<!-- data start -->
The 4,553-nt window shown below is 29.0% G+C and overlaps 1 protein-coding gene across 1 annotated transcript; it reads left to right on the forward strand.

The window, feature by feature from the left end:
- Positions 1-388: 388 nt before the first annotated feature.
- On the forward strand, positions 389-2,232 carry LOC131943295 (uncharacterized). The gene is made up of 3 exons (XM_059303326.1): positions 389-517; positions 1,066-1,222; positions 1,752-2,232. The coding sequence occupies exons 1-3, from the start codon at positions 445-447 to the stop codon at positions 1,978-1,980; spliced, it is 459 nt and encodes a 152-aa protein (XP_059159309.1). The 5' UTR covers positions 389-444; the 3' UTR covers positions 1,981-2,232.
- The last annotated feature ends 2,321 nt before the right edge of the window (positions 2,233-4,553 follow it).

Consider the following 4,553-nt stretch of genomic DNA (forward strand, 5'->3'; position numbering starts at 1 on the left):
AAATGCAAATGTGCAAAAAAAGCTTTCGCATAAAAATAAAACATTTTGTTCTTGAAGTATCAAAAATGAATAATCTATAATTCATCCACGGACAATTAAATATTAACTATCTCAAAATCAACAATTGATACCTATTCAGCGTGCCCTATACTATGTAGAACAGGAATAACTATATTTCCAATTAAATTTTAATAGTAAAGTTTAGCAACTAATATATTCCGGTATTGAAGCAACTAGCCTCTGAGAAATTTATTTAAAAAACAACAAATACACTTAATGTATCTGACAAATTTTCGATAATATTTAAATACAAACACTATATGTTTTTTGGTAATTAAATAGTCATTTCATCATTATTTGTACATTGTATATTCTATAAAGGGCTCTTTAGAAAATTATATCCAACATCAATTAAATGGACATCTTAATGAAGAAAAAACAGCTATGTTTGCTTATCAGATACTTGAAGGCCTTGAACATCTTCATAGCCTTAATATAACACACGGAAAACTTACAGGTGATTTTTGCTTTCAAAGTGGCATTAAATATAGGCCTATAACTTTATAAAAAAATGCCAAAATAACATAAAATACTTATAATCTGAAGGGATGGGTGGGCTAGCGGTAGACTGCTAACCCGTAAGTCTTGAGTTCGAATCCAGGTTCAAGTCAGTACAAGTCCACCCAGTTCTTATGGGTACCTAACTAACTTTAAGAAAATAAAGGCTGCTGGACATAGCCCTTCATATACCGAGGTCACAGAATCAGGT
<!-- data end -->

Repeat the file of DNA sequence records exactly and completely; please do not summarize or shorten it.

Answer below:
The 4,553-nt window shown below is 29.0% G+C and overlaps 1 protein-coding gene across 1 annotated transcript; it reads left to right on the forward strand.

The window, feature by feature from the left end:
- Positions 1-388: 388 nt before the first annotated feature.
- On the forward strand, positions 389-2,232 carry LOC131943295 (uncharacterized). The gene is made up of 3 exons (XM_059303326.1): positions 389-517; positions 1,066-1,222; positions 1,752-2,232. The coding sequence occupies exons 1-3, from the start codon at positions 445-447 to the stop codon at positions 1,978-1,980; spliced, it is 459 nt and encodes a 152-aa protein (XP_059159309.1). The 5' UTR covers positions 389-444; the 3' UTR covers positions 1,981-2,232.
- The last annotated feature ends 2,321 nt before the right edge of the window (positions 2,233-4,553 follow it).

Consider the following 4,553-nt stretch of genomic DNA (forward strand, 5'->3'; position numbering starts at 1 on the left):
AAATGCAAATGTGCAAAAAAAGCTTTCGCATAAAAATAAAACATTTTGTTCTTGAAGTATCAAAAATGAATAATCTATAATTCATCCACGGACAATTAAATATTAACTATCTCAAAATCAACAATTGATACCTATTCAGCGTGCCCTATACTATGTAGAACAGGAATAACTATATTTCCAATTAAATTTTAATAGTAAAGTTTAGCAACTAATATATTCCGGTATTGAAGCAACTAGCCTCTGAGAAATTTATTTAAAAAACAACAAATACACTTAATGTATCTGACAAATTTTCGATAATATTTAAATACAAACACTATATGTTTTTTGGTAATTAAATAGTCATTTCATCATTATTTGTACATTGTATATTCTATAAAGGGCTCTTTAGAAAATTATATCCAACATCAATTAAATGGACATCTTAATGAAGAAAAAACAGCTATGTTTGCTTATCAGATACTTGAAGGCCTTGAACATCTTCATAGCCTTAATATAACACACGGAAAACTTACAGGTGATTTTTGCTTTCAAAGTGGCATTAAATATAGGCCTATAACTTTATAAAAAAATGCCAAAATAACATAAAATACTTATAATCTGAAGGGATGGGTGGGCTAGCGGTAGACTGCTAACCCGTAAGTCTTGAGTTCGAATCCAGGTTCAAGTCAGTACAAGTCCACCCAGTTCTTATGGGTACCTAACTAACTTTAAGAAAATAAAGGCTGCTGGACATAGCCCTTCATATACCGAGGTCACAGAATCAGGT